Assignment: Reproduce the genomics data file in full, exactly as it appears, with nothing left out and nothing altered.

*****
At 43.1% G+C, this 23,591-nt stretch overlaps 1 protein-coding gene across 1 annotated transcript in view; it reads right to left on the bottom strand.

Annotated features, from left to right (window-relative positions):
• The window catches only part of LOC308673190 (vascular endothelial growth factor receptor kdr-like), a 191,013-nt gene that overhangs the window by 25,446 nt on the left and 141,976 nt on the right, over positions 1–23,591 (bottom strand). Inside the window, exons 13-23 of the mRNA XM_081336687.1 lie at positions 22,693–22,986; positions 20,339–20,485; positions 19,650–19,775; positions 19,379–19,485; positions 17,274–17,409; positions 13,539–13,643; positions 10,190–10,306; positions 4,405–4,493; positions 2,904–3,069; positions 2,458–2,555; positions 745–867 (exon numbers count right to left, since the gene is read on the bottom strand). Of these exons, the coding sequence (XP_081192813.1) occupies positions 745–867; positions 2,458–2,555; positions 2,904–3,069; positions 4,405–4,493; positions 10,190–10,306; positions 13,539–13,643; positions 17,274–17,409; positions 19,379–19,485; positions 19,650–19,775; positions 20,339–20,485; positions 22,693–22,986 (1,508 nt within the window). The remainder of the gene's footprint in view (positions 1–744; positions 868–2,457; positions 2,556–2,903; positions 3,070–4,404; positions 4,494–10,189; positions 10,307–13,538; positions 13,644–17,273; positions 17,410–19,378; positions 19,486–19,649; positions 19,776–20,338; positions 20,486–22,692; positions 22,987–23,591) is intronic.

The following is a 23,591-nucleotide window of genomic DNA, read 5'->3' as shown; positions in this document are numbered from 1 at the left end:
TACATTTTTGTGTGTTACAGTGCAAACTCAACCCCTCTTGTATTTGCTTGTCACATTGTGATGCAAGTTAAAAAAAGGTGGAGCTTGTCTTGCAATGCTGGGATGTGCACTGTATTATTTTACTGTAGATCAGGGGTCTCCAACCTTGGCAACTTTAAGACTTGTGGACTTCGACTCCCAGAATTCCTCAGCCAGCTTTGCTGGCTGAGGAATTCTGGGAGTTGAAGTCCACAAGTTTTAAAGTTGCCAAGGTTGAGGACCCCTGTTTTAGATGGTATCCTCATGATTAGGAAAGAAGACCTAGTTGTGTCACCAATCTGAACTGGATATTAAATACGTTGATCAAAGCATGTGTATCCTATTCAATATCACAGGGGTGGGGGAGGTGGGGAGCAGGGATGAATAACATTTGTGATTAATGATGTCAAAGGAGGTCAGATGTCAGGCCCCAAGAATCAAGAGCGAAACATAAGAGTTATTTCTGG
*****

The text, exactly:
At 43.1% G+C, this 23,591-nt stretch overlaps 1 protein-coding gene across 1 annotated transcript in view; it reads right to left on the bottom strand.

Annotated features, from left to right (window-relative positions):
• The window catches only part of LOC308673190 (vascular endothelial growth factor receptor kdr-like), a 191,013-nt gene that overhangs the window by 25,446 nt on the left and 141,976 nt on the right, over positions 1–23,591 (bottom strand). Inside the window, exons 13-23 of the mRNA XM_081336687.1 lie at positions 22,693–22,986; positions 20,339–20,485; positions 19,650–19,775; positions 19,379–19,485; positions 17,274–17,409; positions 13,539–13,643; positions 10,190–10,306; positions 4,405–4,493; positions 2,904–3,069; positions 2,458–2,555; positions 745–867 (exon numbers count right to left, since the gene is read on the bottom strand). Of these exons, the coding sequence (XP_081192813.1) occupies positions 745–867; positions 2,458–2,555; positions 2,904–3,069; positions 4,405–4,493; positions 10,190–10,306; positions 13,539–13,643; positions 17,274–17,409; positions 19,379–19,485; positions 19,650–19,775; positions 20,339–20,485; positions 22,693–22,986 (1,508 nt within the window). The remainder of the gene's footprint in view (positions 1–744; positions 868–2,457; positions 2,556–2,903; positions 3,070–4,404; positions 4,494–10,189; positions 10,307–13,538; positions 13,644–17,273; positions 17,410–19,378; positions 19,486–19,649; positions 19,776–20,338; positions 20,486–22,692; positions 22,987–23,591) is intronic.

The following is a 23,591-nucleotide window of genomic DNA, read 5'->3' as shown; positions in this document are numbered from 1 at the left end:
TACATTTTTGTGTGTTACAGTGCAAACTCAACCCCTCTTGTATTTGCTTGTCACATTGTGATGCAAGTTAAAAAAAGGTGGAGCTTGTCTTGCAATGCTGGGATGTGCACTGTATTATTTTACTGTAGATCAGGGGTCTCCAACCTTGGCAACTTTAAGACTTGTGGACTTCGACTCCCAGAATTCCTCAGCCAGCTTTGCTGGCTGAGGAATTCTGGGAGTTGAAGTCCACAAGTTTTAAAGTTGCCAAGGTTGAGGACCCCTGTTTTAGATGGTATCCTCATGATTAGGAAAGAAGACCTAGTTGTGTCACCAATCTGAACTGGATATTAAATACGTTGATCAAAGCATGTGTATCCTATTCAATATCACAGGGGTGGGGGAGGTGGGGAGCAGGGATGAATAACATTTGTGATTAATGATGTCAAAGGAGGTCAGATGTCAGGCCCCAAGAATCAAGAGCGAAACATAAGAGTTATTTCTGG